The growing use of domestic drones is setting off alarms — justifiably?
(Page 2 of 3)
As the Cato Institute’s Gene Healy explained to me, billions of dollars invested in the NSA data-mining regime represents a pretty severe threat to American privacy. But that menace remains fairly abstract. Not so, suggests Healy, when you learn “the government has eyes in the sky that perch undetected over your house.”
Some drones fly for days at a time. Others are so small and efficient they can be powered by household batteries. Highly sophisticated camera technology collects a constant stream of surveillance footage. The reason local law enforcement doesn’t keep a camera on every street corner is that it’s expensive — drones dramatically lower the opportunity cost of state supervision.
In other words, it would be difficult to envision a more efficient, cost-effective instrument of state surveillance. And don’t forget — we should assume our privacy protection laws run a step behind technological change.
So is this the stuff of science fiction? Or is it simply a contemporary rendering of the East German police state — absent human informers — but boasting a similarly advanced network of spy-cameras, now mechanized and airborne?
Back in April, I corresponded with Ryan Calo — Director for Privacy and Robotics for the Center for Internet and Society at Stanford University and incoming professor of law at the University of Washington. He warned the following, with respect to the evolving FAA mandate and presumptions about the security of your privacy:
The Federal Aviation Administration has historically focused on safety. But this does not mean that the FAA cannot solicit comment on privacy. Other federal agencies—-for instance, the National Highway Traffic Safety Administration—-routinely take into account a wide variety of social and legal hurdles to the deployment of new technologies. And the new law charges the FAA specifically with determining the impact of drones on national security. My hope is that the FAA will respond to the recent petitions and look into the privacy concerns the domestic use of drones by government clearly raise. If the FAA doesn’t, who will?
In response to these concerns, a bipartisan pair of Congressional lawmakers — Reps. Joe Barton (R-Texas) and Edward Markey (D-Mass.) — pressed acting FAA Administrator, Michael Huerta, to demonstrate how it plans to protect the privacy of American citizens if drone use increases. As of press time, the agency had not responded, although the FAA is continuing with plans to fully integrate unmanned aerial vehicles (UAVs) into our friendly skies.
Absent FAA riposte (and with a tip of the hat to Healy’s June 12 column in the Washington Examiner) consider that the Senate Armed Services Committee called for drones to fly “freely and routinely” about American airspace in its recent 2013 Defense Authorization bill.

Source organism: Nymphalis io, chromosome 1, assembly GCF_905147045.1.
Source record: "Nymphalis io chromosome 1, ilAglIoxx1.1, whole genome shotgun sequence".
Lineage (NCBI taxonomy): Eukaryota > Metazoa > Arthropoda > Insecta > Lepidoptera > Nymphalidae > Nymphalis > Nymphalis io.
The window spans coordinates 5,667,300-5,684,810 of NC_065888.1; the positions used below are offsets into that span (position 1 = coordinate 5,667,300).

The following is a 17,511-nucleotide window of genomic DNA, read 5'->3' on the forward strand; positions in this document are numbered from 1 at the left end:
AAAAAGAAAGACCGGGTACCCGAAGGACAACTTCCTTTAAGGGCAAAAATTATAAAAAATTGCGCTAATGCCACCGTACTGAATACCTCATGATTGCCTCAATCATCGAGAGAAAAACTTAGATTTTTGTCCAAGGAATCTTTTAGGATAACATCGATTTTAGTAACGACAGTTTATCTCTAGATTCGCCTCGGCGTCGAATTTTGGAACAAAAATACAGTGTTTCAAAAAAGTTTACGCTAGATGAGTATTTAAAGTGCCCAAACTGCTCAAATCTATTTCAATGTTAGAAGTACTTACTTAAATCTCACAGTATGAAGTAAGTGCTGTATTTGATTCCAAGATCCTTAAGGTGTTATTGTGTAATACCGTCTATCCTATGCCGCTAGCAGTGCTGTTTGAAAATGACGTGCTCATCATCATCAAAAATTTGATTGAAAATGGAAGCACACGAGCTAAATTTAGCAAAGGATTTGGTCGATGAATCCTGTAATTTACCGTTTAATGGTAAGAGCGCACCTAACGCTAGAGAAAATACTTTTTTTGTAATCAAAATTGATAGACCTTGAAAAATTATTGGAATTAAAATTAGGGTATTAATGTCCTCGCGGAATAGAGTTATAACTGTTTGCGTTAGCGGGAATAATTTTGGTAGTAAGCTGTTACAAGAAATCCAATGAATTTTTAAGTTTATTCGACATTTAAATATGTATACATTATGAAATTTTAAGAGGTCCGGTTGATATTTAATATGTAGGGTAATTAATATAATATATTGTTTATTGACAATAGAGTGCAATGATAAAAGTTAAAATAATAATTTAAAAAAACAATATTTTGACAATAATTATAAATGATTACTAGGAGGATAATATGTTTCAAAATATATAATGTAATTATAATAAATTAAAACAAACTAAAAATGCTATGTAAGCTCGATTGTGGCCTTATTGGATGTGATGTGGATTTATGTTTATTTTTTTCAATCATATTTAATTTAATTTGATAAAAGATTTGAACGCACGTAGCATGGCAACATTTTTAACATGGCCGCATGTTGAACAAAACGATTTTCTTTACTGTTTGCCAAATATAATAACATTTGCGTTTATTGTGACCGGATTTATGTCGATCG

The potential damage to personal privacy prompted a hasty reply in Congress. Senator Rand Paul (R-KY) and Congressman Austin Scott (R-GA) took immediate and appropriate action to define the terms and temperament of drone surveillance.
Sen. Paul told me the following:
As technology advances, we have to make sure it still complies with our Constitution. The Fourth Amendment clearly covers something like spying from above without a warrant. While law enforcement may want to advance their capabilities, they still must square them with our rights as citizens.
Sen. Paul’s bill would prohibit the gratuitous use of drones by the government, except when a warrant is issued for its use in accordance with the Fourth Amendment.
Remember, the trick with drones is it’s difficult to assert privacy. You don’t enjoy a reasonable expectation of privacy in a public places, where your face, your car, and your family are already visible to everyone. Drones do not involve “unreasonable searches and seizures,” to quote the Fourth Amendment. The Supreme Court has recognized that surveillance, in plain view, isn’t “unreasonable” — it isn’t even a “search.” However, a major uptick in the use of police drones might force the Supreme Court to re-examine how much police surveillance is too much police surveillance.
Rep. Scott communicated a similar message as Sen. Paul, but raised an interesting and important point about the potential payback of domestic drones.
As he explained:
A man of faith in a godless age is hitting Americans where it hurts.
Mr. and Mrs. American Spectator Reader, let P.J. O’Rourke talk sense to your kids.
In Britain, defending your property can get you life.
It won’t take long for conservatives to scratch this presidential wannabe off their 2008 scorecard.
Was the President done in by the economy, or by the politics of the economy?
H/T to National Review Online